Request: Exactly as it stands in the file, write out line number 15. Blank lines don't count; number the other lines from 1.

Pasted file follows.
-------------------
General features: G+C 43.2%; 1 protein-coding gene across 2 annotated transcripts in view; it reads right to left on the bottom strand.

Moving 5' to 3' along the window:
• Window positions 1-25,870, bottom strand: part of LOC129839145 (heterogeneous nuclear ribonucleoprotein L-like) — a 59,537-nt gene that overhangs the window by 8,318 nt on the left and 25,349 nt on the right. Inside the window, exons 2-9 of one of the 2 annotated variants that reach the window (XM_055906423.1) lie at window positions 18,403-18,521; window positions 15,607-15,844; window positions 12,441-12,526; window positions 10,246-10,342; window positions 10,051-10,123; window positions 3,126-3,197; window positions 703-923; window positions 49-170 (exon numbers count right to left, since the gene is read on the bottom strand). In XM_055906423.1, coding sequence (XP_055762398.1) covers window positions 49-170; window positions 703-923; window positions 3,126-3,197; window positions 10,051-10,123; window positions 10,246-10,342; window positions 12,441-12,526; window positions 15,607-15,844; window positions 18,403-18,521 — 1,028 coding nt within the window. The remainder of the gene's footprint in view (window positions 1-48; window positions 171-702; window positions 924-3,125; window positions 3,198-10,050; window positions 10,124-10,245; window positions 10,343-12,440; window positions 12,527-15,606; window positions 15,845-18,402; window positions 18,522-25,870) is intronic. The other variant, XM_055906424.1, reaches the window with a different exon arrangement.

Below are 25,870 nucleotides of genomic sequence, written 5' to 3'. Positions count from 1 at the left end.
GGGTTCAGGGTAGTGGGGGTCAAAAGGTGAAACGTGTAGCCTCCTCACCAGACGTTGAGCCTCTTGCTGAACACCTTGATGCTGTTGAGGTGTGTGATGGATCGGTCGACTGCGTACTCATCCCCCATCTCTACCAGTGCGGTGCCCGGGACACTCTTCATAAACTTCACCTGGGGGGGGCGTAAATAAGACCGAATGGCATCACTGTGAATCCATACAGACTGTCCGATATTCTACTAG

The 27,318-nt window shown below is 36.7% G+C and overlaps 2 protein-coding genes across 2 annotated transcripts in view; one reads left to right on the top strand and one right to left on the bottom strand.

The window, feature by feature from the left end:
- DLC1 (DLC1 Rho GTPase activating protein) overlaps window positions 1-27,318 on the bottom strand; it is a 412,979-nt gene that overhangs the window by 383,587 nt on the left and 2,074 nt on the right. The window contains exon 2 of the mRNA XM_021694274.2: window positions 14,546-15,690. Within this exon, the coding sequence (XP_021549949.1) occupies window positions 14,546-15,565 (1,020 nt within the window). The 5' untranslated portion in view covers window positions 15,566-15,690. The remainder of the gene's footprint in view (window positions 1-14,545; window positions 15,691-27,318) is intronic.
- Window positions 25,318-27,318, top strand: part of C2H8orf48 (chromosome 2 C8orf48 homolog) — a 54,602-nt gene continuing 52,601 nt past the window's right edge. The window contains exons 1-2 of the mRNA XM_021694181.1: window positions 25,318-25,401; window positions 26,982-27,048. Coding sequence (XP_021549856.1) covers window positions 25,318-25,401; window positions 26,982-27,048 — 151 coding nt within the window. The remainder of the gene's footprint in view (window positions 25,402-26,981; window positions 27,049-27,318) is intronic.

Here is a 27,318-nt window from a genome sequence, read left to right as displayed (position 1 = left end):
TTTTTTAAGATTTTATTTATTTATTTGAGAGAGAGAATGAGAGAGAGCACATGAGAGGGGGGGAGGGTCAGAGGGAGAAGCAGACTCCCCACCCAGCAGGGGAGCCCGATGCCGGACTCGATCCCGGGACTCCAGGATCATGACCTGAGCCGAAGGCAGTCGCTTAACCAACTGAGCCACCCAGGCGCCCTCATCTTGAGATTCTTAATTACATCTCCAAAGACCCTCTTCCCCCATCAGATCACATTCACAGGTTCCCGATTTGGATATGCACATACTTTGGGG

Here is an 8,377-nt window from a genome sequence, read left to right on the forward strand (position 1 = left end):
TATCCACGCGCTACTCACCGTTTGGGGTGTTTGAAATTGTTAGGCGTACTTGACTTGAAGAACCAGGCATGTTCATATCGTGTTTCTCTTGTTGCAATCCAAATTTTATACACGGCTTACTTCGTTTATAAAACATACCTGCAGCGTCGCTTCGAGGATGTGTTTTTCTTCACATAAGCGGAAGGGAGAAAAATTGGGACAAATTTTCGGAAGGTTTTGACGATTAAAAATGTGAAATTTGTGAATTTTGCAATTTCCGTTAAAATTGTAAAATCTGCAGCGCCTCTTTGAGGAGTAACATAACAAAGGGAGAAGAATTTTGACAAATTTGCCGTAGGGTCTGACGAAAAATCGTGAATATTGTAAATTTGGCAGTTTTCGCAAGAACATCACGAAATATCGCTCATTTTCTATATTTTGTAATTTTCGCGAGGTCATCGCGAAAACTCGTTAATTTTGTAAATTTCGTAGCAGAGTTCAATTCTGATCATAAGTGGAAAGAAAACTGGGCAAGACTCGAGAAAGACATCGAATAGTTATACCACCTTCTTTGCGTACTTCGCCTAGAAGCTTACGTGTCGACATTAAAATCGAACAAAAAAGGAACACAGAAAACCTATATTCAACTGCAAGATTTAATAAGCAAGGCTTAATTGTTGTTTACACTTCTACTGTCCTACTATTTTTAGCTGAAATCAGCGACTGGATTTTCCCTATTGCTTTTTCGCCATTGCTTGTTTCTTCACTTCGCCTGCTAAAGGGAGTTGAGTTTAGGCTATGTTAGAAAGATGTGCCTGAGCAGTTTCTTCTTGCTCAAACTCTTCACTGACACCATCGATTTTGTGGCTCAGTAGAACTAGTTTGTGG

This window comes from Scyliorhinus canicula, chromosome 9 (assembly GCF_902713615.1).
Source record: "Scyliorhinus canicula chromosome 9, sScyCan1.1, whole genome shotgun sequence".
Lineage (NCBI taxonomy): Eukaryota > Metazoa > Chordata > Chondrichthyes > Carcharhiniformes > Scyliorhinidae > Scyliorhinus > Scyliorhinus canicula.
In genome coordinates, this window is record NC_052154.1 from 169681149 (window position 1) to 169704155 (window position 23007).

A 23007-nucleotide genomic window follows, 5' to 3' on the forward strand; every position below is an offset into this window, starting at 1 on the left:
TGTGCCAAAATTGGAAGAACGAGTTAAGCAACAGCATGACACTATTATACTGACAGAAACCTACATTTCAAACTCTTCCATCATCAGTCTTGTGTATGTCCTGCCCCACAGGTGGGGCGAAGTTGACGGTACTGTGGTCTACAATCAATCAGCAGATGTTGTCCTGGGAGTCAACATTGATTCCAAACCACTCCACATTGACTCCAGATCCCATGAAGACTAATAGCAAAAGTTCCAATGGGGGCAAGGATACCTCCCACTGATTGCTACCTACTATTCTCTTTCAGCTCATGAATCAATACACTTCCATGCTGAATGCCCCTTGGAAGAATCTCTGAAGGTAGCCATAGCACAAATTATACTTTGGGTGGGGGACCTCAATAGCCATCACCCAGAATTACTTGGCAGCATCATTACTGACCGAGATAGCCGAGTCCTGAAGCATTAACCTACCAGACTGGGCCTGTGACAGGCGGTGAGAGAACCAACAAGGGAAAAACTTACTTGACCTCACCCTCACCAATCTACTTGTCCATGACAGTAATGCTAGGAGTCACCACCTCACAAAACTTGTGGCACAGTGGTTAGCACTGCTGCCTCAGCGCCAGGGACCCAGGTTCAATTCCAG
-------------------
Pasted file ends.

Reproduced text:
Source record: "Scyliorhinus canicula chromosome 9, sScyCan1.1, whole genome shotgun sequence".